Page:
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How schools are funded
Schools are funded through a combination of Australian Government (Commonwealth) funding, state and territory government funding, and funding from fees, charges and other parental or private contributions.
Governments share responsibility for school funding
Under Australia’s constitutional arrangements, state and territory governments are responsible for providing school education. This is why state and territory governments own and manage government schools and are responsible for registering non-government schools in their jurisdictions.
The Commonwealth does not own or operate schools. It does, however, provide significant funding for schools and is involved in setting national education policies.
Commonwealth recurrent funding for schools
The shares of recurrent funding provided for schools by each level of government reflect historical arrangements. State and territory governments provide most of the public recurrent funding for government schools. The Commonwealth provides most of the public recurrent funding for non-government schools.
In 2023, the Commonwealth is providing at least 20% of each government school’s Schooling Resource Standard (SRS) and 80% of each non-government school’s SRS.
The Commonwealth has been providing recurrent funding for non-government schools since 1970, and for government schools since 1974. The Commonwealth has reviewed and refined the way it provides recurrent funding for schools a number of times since then. Improved data capability now allows the Commonwealth to allocate recurrent funding in a more targeted way to direct it to where it is needed most.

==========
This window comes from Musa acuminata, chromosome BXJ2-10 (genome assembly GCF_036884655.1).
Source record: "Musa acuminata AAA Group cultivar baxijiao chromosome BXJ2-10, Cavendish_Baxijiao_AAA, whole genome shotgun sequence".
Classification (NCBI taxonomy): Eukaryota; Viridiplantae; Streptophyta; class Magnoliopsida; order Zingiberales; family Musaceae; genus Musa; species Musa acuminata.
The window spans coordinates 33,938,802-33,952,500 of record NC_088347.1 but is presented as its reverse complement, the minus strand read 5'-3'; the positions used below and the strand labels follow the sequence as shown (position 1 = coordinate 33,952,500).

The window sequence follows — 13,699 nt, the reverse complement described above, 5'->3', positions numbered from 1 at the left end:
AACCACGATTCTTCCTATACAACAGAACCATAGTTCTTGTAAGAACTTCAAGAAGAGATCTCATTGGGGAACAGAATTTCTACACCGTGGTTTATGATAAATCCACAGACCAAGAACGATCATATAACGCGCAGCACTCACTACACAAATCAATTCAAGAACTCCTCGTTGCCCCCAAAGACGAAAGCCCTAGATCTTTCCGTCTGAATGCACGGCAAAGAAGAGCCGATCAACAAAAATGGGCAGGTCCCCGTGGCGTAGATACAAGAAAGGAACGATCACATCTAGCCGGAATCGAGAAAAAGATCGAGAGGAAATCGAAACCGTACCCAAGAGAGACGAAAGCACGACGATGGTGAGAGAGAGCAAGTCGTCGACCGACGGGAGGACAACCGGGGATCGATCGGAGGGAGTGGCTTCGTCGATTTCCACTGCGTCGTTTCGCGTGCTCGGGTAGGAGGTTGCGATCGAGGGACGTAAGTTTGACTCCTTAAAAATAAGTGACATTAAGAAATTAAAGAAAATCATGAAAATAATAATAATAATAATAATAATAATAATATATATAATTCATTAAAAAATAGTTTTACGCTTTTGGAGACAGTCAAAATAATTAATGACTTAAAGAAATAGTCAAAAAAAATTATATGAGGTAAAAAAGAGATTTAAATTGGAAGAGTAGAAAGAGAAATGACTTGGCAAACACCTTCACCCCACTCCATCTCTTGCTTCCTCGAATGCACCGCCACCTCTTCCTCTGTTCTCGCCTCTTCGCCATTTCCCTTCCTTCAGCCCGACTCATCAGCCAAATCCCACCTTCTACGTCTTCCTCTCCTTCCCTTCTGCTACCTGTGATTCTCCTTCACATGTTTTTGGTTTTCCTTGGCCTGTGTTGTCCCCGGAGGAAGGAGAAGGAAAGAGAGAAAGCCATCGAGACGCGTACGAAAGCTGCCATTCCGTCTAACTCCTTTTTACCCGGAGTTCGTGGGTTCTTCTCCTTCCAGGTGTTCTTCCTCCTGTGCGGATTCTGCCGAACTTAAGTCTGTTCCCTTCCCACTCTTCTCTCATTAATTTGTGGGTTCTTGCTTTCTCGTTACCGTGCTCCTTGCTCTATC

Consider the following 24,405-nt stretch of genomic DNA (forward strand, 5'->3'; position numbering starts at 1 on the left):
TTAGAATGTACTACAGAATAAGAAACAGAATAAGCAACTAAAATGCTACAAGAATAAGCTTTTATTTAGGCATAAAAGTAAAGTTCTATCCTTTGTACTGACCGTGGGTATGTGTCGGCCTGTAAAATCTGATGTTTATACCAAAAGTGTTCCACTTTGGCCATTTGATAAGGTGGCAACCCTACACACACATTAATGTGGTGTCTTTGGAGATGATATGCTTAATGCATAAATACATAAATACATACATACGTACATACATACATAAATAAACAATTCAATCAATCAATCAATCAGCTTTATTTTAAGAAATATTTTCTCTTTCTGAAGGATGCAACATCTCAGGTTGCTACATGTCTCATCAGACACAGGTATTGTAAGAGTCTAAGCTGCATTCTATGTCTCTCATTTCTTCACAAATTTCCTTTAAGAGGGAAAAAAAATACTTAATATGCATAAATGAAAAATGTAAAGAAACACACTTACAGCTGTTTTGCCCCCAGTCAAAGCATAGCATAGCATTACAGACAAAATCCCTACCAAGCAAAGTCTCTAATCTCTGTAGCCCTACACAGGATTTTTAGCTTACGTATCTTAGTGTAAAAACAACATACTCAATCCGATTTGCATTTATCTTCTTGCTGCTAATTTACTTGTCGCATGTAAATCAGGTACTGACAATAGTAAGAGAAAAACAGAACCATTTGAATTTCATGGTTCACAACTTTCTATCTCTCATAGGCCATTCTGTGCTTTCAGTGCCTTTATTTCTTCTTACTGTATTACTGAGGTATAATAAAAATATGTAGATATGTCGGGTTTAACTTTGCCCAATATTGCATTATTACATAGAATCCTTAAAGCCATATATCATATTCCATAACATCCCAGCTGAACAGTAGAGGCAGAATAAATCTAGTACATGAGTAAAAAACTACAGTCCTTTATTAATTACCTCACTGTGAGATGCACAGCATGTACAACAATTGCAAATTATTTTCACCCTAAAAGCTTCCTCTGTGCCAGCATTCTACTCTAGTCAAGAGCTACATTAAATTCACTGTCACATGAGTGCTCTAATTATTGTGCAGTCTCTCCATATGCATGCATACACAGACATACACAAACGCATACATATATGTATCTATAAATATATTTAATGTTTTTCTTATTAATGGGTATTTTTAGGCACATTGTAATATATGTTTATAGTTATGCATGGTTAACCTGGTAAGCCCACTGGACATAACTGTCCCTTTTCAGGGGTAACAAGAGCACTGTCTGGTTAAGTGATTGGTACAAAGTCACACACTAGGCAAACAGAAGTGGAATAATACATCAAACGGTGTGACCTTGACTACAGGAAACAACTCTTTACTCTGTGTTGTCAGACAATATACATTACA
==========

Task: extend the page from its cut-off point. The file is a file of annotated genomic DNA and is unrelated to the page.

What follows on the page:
The Commonwealth’s recurrent funding model is set out in the Australian Education Act 2013 (the Act). You can find out more about the Commonwealth’s recurrent funding arrangements at: Commonwealth recurrent funding for schools.
Other Commonwealth funding for schools
The Commonwealth first provided capital funding for government and non-government schools in 1964. Currently, capital funding for schools is provided under the Australian Education Act 2013 (the Act) through:
- The Capital Grants Program, which provides funding for capital projects in non-government schools
- The Schools Upgrade Fund, to help schools to provide their students with improved learning facilities in a COVID-19 safe environment.
- Recurrent funding arrangements for government schools, special schools, special assistance schools, majority Aboriginal and Torres Strait Islander schools and sole provider schools.
The Commonwealth provides other funding for schools under the Australian Education Act 2013 from time to time. Information about this funding can be found at: Other funding for schools.
State and territory government funding for schools
State and territory governments provide funding for government and non government schools in their jurisdictions.
Each of the state and territory governments has agreed recurrent funding contribution levels for their government and non government schools from 2018 to 2023. These are set out in bilateral agreements with the Australian Government under the National School Reform Agreement.
You can find information about each state or territory government’s funding arrangements published on their websites.
Recurrent funding is linked to the national school reform agenda
The National School Reform Agreement is a joint agreement between the Commonwealth, States and Territories to lift student outcomes across Australian schools. You can read about the NSRA at: National School Reform Agreement.
Most schools receive some private income from fees and other charges paid by parents and guardians of students at the school.
For government schools in most states and territories, the payment of fees by parents and guardians is voluntary and the fee levels are low.
The fee levels at non-government schools vary, and are set by schools in consultation with their parent community.
The Commonwealth does not have a direct role in the administration or operation of schools, and therefore is not involved in how schools structure and administer their fees.
Schools may also receive private income from funding raised by Parent and Citizens Associations, interests, trusts, endowments, philanthropy and other donations.
How much funding is provided for schools?
To find out how much funding is provided for schools each year, see reports on school funding.